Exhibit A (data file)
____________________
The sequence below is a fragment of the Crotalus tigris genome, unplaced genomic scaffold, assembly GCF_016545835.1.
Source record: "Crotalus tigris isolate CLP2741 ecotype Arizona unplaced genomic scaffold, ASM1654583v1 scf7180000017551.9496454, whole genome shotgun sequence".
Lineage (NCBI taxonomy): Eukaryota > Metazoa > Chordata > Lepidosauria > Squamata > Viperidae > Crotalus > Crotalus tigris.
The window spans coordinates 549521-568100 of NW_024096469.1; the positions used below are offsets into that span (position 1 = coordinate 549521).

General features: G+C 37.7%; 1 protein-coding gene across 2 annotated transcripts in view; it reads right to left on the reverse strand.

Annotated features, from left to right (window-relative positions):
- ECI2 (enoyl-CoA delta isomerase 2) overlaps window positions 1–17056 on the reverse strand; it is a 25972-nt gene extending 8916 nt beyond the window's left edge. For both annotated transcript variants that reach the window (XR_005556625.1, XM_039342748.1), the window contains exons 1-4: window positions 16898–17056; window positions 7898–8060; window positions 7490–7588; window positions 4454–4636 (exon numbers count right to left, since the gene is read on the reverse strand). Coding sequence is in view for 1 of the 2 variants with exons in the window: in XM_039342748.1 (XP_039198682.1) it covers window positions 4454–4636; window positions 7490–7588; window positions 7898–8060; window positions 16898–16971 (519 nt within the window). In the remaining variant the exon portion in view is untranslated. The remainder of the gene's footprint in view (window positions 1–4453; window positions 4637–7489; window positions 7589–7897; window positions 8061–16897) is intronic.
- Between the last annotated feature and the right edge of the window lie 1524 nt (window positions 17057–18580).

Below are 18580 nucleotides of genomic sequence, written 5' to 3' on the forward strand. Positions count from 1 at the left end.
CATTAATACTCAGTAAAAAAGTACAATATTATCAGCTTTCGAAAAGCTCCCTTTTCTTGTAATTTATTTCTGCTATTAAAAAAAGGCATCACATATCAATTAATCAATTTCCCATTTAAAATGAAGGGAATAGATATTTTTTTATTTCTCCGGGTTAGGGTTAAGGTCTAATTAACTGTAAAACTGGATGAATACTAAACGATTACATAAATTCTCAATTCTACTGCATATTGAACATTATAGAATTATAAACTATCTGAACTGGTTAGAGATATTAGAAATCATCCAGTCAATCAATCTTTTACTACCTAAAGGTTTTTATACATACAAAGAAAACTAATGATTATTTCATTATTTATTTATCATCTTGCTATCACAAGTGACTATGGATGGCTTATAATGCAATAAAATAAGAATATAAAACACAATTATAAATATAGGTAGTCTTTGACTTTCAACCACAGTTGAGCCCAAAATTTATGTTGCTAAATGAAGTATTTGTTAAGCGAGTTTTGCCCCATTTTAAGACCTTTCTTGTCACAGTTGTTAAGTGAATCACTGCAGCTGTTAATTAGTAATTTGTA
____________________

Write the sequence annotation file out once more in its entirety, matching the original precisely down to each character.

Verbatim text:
The sequence below is a fragment of the Crotalus tigris genome, unplaced genomic scaffold, assembly GCF_016545835.1.
Source record: "Crotalus tigris isolate CLP2741 ecotype Arizona unplaced genomic scaffold, ASM1654583v1 scf7180000017551.9496454, whole genome shotgun sequence".
Lineage (NCBI taxonomy): Eukaryota > Metazoa > Chordata > Lepidosauria > Squamata > Viperidae > Crotalus > Crotalus tigris.
The window spans coordinates 549521-568100 of NW_024096469.1; the positions used below are offsets into that span (position 1 = coordinate 549521).

General features: G+C 37.7%; 1 protein-coding gene across 2 annotated transcripts in view; it reads right to left on the reverse strand.

Annotated features, from left to right (window-relative positions):
- ECI2 (enoyl-CoA delta isomerase 2) overlaps window positions 1–17056 on the reverse strand; it is a 25972-nt gene extending 8916 nt beyond the window's left edge. For both annotated transcript variants that reach the window (XR_005556625.1, XM_039342748.1), the window contains exons 1-4: window positions 16898–17056; window positions 7898–8060; window positions 7490–7588; window positions 4454–4636 (exon numbers count right to left, since the gene is read on the reverse strand). Coding sequence is in view for 1 of the 2 variants with exons in the window: in XM_039342748.1 (XP_039198682.1) it covers window positions 4454–4636; window positions 7490–7588; window positions 7898–8060; window positions 16898–16971 (519 nt within the window). In the remaining variant the exon portion in view is untranslated. The remainder of the gene's footprint in view (window positions 1–4453; window positions 4637–7489; window positions 7589–7897; window positions 8061–16897) is intronic.
- Between the last annotated feature and the right edge of the window lie 1524 nt (window positions 17057–18580).

Below are 18580 nucleotides of genomic sequence, written 5' to 3' on the forward strand. Positions count from 1 at the left end.
CATTAATACTCAGTAAAAAAGTACAATATTATCAGCTTTCGAAAAGCTCCCTTTTCTTGTAATTTATTTCTGCTATTAAAAAAAGGCATCACATATCAATTAATCAATTTCCCATTTAAAATGAAGGGAATAGATATTTTTTTATTTCTCCGGGTTAGGGTTAAGGTCTAATTAACTGTAAAACTGGATGAATACTAAACGATTACATAAATTCTCAATTCTACTGCATATTGAACATTATAGAATTATAAACTATCTGAACTGGTTAGAGATATTAGAAATCATCCAGTCAATCAATCTTTTACTACCTAAAGGTTTTTATACATACAAAGAAAACTAATGATTATTTCATTATTTATTTATCATCTTGCTATCACAAGTGACTATGGATGGCTTATAATGCAATAAAATAAGAATATAAAACACAATTATAAATATAGGTAGTCTTTGACTTTCAACCACAGTTGAGCCCAAAATTTATGTTGCTAAATGAAGTATTTGTTAAGCGAGTTTTGCCCCATTTTAAGACCTTTCTTGTCACAGTTGTTAAGTGAATCACTGCAGCTGTTAATTAGTAATTTGTA